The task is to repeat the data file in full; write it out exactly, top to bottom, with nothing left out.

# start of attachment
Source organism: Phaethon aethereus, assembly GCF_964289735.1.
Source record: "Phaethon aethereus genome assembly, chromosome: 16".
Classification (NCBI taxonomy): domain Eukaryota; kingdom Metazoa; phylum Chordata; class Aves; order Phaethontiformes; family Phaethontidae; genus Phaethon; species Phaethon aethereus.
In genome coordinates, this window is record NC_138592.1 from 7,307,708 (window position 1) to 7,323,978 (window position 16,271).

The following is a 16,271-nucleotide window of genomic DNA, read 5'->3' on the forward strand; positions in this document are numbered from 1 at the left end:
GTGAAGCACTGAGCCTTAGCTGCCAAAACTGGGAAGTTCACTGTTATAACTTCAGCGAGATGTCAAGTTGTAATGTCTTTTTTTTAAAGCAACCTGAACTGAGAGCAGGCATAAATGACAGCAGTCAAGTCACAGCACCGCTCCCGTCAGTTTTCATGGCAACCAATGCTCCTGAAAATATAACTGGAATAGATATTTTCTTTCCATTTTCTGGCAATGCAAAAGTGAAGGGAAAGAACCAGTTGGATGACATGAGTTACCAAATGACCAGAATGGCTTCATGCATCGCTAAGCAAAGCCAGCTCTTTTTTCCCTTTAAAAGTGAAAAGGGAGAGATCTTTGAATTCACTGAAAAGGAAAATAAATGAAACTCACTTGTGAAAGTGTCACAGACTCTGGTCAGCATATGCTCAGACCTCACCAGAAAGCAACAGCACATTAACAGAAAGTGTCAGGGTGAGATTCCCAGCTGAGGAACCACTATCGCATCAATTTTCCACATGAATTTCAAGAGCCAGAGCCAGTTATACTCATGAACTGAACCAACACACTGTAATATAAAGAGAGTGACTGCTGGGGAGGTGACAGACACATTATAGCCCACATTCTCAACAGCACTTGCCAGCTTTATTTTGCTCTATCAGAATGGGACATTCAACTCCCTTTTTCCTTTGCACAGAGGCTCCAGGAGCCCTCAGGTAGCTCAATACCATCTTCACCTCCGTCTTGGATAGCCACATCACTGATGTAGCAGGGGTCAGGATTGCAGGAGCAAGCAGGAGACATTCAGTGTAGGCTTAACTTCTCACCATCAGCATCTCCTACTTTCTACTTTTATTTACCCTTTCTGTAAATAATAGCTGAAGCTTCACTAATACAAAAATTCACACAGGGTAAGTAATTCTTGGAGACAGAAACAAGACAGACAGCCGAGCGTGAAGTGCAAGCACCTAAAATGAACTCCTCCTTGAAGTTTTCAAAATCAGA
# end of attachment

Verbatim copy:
Source organism: Phaethon aethereus, assembly GCF_964289735.1.
Source record: "Phaethon aethereus genome assembly, chromosome: 16".
Classification (NCBI taxonomy): domain Eukaryota; kingdom Metazoa; phylum Chordata; class Aves; order Phaethontiformes; family Phaethontidae; genus Phaethon; species Phaethon aethereus.
In genome coordinates, this window is record NC_138592.1 from 7,307,708 (window position 1) to 7,323,978 (window position 16,271).

The following is a 16,271-nucleotide window of genomic DNA, read 5'->3' on the forward strand; positions in this document are numbered from 1 at the left end:
GTGAAGCACTGAGCCTTAGCTGCCAAAACTGGGAAGTTCACTGTTATAACTTCAGCGAGATGTCAAGTTGTAATGTCTTTTTTTTAAAGCAACCTGAACTGAGAGCAGGCATAAATGACAGCAGTCAAGTCACAGCACCGCTCCCGTCAGTTTTCATGGCAACCAATGCTCCTGAAAATATAACTGGAATAGATATTTTCTTTCCATTTTCTGGCAATGCAAAAGTGAAGGGAAAGAACCAGTTGGATGACATGAGTTACCAAATGACCAGAATGGCTTCATGCATCGCTAAGCAAAGCCAGCTCTTTTTTCCCTTTAAAAGTGAAAAGGGAGAGATCTTTGAATTCACTGAAAAGGAAAATAAATGAAACTCACTTGTGAAAGTGTCACAGACTCTGGTCAGCATATGCTCAGACCTCACCAGAAAGCAACAGCACATTAACAGAAAGTGTCAGGGTGAGATTCCCAGCTGAGGAACCACTATCGCATCAATTTTCCACATGAATTTCAAGAGCCAGAGCCAGTTATACTCATGAACTGAACCAACACACTGTAATATAAAGAGAGTGACTGCTGGGGAGGTGACAGACACATTATAGCCCACATTCTCAACAGCACTTGCCAGCTTTATTTTGCTCTATCAGAATGGGACATTCAACTCCCTTTTTCCTTTGCACAGAGGCTCCAGGAGCCCTCAGGTAGCTCAATACCATCTTCACCTCCGTCTTGGATAGCCACATCACTGATGTAGCAGGGGTCAGGATTGCAGGAGCAAGCAGGAGACATTCAGTGTAGGCTTAACTTCTCACCATCAGCATCTCCTACTTTCTACTTTTATTTACCCTTTCTGTAAATAATAGCTGAAGCTTCACTAATACAAAAATTCACACAGGGTAAGTAATTCTTGGAGACAGAAACAAGACAGACAGCCGAGCGTGAAGTGCAAGCACCTAAAATGAACTCCTCCTTGAAGTTTTCAAAATCAGA